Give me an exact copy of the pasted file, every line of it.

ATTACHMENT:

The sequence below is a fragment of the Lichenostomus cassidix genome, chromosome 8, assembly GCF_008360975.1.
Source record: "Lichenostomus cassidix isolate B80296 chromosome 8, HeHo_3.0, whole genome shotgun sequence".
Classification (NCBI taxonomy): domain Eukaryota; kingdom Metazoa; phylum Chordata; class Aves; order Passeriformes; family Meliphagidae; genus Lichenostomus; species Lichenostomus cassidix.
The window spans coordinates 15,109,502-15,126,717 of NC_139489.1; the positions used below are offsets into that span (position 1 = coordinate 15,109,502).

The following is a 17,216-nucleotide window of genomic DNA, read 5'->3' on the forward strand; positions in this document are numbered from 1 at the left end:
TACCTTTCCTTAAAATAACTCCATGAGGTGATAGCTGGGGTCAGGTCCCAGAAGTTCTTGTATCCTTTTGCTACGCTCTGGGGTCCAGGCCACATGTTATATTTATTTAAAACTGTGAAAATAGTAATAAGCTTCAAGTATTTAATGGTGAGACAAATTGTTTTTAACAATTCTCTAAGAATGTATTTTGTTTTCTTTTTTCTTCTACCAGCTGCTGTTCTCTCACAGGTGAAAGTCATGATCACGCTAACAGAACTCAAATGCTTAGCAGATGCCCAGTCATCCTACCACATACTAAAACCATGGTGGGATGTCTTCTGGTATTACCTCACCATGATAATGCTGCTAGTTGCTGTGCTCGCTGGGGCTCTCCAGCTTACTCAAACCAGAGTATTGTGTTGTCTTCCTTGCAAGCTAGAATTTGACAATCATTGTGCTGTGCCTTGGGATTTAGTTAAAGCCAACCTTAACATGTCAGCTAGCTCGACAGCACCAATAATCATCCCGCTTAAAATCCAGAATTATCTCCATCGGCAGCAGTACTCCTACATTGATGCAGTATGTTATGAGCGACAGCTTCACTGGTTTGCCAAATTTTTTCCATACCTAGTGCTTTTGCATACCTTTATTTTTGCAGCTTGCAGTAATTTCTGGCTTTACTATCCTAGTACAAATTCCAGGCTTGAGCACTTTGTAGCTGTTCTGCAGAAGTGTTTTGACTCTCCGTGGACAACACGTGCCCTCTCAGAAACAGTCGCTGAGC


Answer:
The sequence below is a fragment of the Lichenostomus cassidix genome, chromosome 8, assembly GCF_008360975.1.
Source record: "Lichenostomus cassidix isolate B80296 chromosome 8, HeHo_3.0, whole genome shotgun sequence".
Classification (NCBI taxonomy): domain Eukaryota; kingdom Metazoa; phylum Chordata; class Aves; order Passeriformes; family Meliphagidae; genus Lichenostomus; species Lichenostomus cassidix.
The window spans coordinates 15,109,502-15,126,717 of NC_139489.1; the positions used below are offsets into that span (position 1 = coordinate 15,109,502).

The following is a 17,216-nucleotide window of genomic DNA, read 5'->3' on the forward strand; positions in this document are numbered from 1 at the left end:
TACCTTTCCTTAAAATAACTCCATGAGGTGATAGCTGGGGTCAGGTCCCAGAAGTTCTTGTATCCTTTTGCTACGCTCTGGGGTCCAGGCCACATGTTATATTTATTTAAAACTGTGAAAATAGTAATAAGCTTCAAGTATTTAATGGTGAGACAAATTGTTTTTAACAATTCTCTAAGAATGTATTTTGTTTTCTTTTTTCTTCTACCAGCTGCTGTTCTCTCACAGGTGAAAGTCATGATCACGCTAACAGAACTCAAATGCTTAGCAGATGCCCAGTCATCCTACCACATACTAAAACCATGGTGGGATGTCTTCTGGTATTACCTCACCATGATAATGCTGCTAGTTGCTGTGCTCGCTGGGGCTCTCCAGCTTACTCAAACCAGAGTATTGTGTTGTCTTCCTTGCAAGCTAGAATTTGACAATCATTGTGCTGTGCCTTGGGATTTAGTTAAAGCCAACCTTAACATGTCAGCTAGCTCGACAGCACCAATAATCATCCCGCTTAAAATCCAGAATTATCTCCATCGGCAGCAGTACTCCTACATTGATGCAGTATGTTATGAGCGACAGCTTCACTGGTTTGCCAAATTTTTTCCATACCTAGTGCTTTTGCATACCTTTATTTTTGCAGCTTGCAGTAATTTCTGGCTTTACTATCCTAGTACAAATTCCAGGCTTGAGCACTTTGTAGCTGTTCTGCAGAAGTGTTTTGACTCTCCGTGGACAACACGTGCCCTCTCAGAAACAGTCGCTGAGC